Location and Language in Social Media (Stanford Mobi Social Invited Talk)
by Ed Chi, Research Scientist at Google on Apr 07, 2012
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Title: Location and Language in Social Media
Ed H. Chi
Staff Research Scientist, Google Research
(work done at [Xerox] PARC)
Despite the widespread adoption of social media internationally,
little research has investigated the differences among users of
different languages. Moreover, we know relatively little about how
people reveal their location information. In this talk, I will
outline our recent characterization studies on how users of differing
geographical locations and languages use social media.
First, on geographical location: We found that 34% of users did not
provide real location information in Twitter, frequently incorporating
fake locations or sarcastic comments that can fool traditional
geographic information tools. We performed a simple machine learning
experiment to determine whether we can identify a user’s location by
only looking at what that user tweets.
Second, on language, Examining users of the top 10 languages, we
discovered cross-language differences in adoption of features such as
URLs, hashtags, mentions, replies, and retweets.
We discuss our work’s implications for research on large-scale social
systems and design of cross-cultural communication tools.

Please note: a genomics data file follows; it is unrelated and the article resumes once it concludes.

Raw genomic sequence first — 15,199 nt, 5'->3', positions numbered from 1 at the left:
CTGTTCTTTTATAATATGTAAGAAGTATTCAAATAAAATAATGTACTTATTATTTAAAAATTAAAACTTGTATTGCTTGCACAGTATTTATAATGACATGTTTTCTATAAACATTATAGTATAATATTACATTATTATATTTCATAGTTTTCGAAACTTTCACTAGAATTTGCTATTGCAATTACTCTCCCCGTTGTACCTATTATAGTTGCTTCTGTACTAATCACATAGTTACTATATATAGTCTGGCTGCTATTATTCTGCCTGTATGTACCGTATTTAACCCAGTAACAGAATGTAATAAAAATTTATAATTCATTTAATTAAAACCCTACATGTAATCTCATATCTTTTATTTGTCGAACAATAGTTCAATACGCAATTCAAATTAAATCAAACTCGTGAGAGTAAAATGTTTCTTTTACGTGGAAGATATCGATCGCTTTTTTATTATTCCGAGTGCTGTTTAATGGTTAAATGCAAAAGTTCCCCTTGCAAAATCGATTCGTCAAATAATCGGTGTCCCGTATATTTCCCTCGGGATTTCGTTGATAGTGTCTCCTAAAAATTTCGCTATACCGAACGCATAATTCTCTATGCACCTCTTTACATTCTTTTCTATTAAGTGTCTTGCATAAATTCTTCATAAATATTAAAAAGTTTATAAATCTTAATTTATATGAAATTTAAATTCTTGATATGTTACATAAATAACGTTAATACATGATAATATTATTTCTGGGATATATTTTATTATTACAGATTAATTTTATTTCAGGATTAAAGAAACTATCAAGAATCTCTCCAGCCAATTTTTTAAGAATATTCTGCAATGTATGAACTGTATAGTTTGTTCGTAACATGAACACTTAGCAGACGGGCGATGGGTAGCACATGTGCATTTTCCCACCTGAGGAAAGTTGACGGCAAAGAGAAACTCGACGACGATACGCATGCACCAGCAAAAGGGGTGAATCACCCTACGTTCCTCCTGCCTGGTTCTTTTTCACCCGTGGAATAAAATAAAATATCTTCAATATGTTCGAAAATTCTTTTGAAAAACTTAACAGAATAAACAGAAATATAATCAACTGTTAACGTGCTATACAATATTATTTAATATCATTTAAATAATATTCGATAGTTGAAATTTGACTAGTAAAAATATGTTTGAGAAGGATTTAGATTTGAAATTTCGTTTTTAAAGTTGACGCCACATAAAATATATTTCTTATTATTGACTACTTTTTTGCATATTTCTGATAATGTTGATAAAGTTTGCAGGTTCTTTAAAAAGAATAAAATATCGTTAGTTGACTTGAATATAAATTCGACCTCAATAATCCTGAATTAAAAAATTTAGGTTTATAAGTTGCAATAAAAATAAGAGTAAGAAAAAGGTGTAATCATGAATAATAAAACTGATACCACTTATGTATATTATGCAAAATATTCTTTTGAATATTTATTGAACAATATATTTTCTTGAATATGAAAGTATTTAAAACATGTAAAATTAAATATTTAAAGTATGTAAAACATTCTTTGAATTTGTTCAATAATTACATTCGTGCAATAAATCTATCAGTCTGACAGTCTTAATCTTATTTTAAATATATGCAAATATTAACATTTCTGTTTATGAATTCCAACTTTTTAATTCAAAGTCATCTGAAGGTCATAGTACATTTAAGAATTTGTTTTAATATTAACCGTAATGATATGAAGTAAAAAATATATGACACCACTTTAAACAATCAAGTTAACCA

Ed H. Chi is a Staff Research Scientist at Google. Until recently, he
was the Area Manager and a Principal Scientist at Palo Alto Research
Center's Augmented Social Cognition Group. He led the group in
understanding how Web2.0 and Social Computing systems help groups of
people to remember, think and reason. Ed completed his three degrees
(B.S., M.S., and Ph.D.) in 6.5 years from University of Minnesota, and
has been doing research on user interface software systems since 1993.
He has been featured and quoted in the press, including the Economist,
Time Magazine, LA Times, and the Associated Press.
With 20 patents and over 90 research articles, his most well-known
past project is the study of Information Scent --- understanding how
users navigate and understand the Web and information environments. He
also led a group of researchers at PARC to understand the underlying
mechanisms in online social systems such as Wikipedia and social
tagging sites. He has also worked on information visualization,
computational molecular biology, ubicomp, and recommendation/search
engines, and has won awards for both teaching and research. In his spare time, Ed is an avid Taekwondo martial artist, photographer, and
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